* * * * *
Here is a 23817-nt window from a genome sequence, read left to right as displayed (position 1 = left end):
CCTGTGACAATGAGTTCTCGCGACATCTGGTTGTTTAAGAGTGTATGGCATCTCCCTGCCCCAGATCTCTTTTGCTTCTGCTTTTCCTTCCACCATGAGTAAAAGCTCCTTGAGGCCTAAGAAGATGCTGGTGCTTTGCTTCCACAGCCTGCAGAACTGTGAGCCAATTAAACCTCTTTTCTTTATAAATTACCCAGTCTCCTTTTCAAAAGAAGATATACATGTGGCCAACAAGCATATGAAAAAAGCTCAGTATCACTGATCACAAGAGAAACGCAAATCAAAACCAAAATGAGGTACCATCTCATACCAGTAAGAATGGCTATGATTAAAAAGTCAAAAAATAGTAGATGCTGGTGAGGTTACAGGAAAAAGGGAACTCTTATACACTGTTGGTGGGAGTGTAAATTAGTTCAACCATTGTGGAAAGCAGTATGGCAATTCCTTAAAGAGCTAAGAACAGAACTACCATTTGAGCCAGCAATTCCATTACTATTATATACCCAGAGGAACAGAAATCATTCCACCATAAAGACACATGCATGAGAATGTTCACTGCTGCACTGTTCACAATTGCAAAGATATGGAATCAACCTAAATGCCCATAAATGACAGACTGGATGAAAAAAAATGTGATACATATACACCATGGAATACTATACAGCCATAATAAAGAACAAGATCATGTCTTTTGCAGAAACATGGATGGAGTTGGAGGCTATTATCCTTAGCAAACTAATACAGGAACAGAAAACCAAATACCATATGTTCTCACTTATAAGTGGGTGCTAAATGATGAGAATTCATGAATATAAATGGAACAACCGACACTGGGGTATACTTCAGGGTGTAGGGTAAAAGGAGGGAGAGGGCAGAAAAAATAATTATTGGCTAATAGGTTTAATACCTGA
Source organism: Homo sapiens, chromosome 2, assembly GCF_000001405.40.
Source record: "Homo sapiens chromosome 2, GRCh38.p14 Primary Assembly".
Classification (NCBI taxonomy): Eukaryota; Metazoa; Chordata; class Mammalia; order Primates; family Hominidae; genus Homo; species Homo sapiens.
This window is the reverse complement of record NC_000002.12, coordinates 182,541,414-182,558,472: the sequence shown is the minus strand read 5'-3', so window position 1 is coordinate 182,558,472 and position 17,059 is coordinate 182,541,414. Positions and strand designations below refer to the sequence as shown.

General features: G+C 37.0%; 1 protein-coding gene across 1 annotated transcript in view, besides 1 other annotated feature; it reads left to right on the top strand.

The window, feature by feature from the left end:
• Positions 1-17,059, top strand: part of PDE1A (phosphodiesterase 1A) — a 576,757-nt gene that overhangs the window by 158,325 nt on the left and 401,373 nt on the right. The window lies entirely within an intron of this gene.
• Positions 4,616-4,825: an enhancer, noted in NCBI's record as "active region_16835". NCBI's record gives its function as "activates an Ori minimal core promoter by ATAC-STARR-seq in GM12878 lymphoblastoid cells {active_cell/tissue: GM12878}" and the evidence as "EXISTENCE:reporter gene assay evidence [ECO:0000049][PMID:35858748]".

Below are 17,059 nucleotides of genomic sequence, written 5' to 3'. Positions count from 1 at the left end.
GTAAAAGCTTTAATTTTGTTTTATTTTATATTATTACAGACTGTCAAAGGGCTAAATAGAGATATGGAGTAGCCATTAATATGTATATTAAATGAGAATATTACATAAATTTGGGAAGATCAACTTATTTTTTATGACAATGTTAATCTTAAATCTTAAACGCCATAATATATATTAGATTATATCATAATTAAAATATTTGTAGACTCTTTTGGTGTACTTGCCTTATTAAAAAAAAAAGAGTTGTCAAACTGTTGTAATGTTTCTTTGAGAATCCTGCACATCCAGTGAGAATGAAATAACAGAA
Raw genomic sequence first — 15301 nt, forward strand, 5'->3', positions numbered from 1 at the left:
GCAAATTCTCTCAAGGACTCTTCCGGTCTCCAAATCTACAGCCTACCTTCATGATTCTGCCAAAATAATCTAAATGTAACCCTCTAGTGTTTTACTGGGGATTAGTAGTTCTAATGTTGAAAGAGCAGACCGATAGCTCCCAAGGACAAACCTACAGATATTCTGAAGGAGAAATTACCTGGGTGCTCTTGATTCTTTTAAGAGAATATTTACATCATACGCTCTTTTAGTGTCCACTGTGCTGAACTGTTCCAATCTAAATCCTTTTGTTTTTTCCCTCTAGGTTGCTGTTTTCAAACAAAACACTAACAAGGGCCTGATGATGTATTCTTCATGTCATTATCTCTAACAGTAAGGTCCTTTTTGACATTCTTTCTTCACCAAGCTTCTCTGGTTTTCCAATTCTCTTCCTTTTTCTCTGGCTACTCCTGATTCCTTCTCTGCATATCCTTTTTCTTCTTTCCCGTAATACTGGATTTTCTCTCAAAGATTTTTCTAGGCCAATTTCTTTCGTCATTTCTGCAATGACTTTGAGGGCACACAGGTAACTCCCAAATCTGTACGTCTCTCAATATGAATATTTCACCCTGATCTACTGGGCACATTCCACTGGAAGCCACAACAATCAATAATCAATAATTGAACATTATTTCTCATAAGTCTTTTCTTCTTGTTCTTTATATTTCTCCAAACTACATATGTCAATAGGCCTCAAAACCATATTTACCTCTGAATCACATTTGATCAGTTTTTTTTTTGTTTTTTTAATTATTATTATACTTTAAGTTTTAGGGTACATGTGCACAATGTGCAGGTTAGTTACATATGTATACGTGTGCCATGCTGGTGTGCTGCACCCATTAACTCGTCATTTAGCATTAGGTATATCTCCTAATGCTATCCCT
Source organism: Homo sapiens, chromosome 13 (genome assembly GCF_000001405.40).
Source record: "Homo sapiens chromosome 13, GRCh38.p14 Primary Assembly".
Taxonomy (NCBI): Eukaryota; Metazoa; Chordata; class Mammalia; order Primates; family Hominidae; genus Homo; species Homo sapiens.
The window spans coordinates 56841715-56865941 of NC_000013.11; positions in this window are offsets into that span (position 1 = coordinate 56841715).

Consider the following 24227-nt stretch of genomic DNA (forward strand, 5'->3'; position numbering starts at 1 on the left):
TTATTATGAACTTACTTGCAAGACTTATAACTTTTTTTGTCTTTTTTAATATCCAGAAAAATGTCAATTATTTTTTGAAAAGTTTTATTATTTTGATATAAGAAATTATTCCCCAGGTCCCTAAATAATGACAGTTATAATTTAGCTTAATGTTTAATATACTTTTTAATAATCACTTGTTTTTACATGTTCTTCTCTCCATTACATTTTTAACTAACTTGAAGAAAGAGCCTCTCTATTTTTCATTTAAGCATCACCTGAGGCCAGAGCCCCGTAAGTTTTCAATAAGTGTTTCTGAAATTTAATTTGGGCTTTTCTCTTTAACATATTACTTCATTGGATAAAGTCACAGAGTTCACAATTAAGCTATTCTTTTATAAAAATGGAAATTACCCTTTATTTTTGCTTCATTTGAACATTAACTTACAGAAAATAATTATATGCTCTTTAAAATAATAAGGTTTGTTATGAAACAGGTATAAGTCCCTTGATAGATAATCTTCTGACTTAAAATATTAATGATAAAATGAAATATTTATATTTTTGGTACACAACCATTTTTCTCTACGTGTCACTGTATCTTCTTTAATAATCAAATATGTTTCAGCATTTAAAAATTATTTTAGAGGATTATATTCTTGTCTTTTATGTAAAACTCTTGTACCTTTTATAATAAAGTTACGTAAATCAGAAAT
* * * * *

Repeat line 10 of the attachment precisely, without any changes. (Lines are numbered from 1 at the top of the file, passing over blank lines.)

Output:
• Positions 4,616-4,825: an enhancer, noted in NCBI's record as "active region_16835". NCBI's record gives its function as "activates an Ori minimal core promoter by ATAC-STARR-seq in GM12878 lymphoblastoid cells {active_cell/tissue: GM12878}" and the evidence as "EXISTENCE:reporter gene assay evidence [ECO:0000049][PMID:35858748]".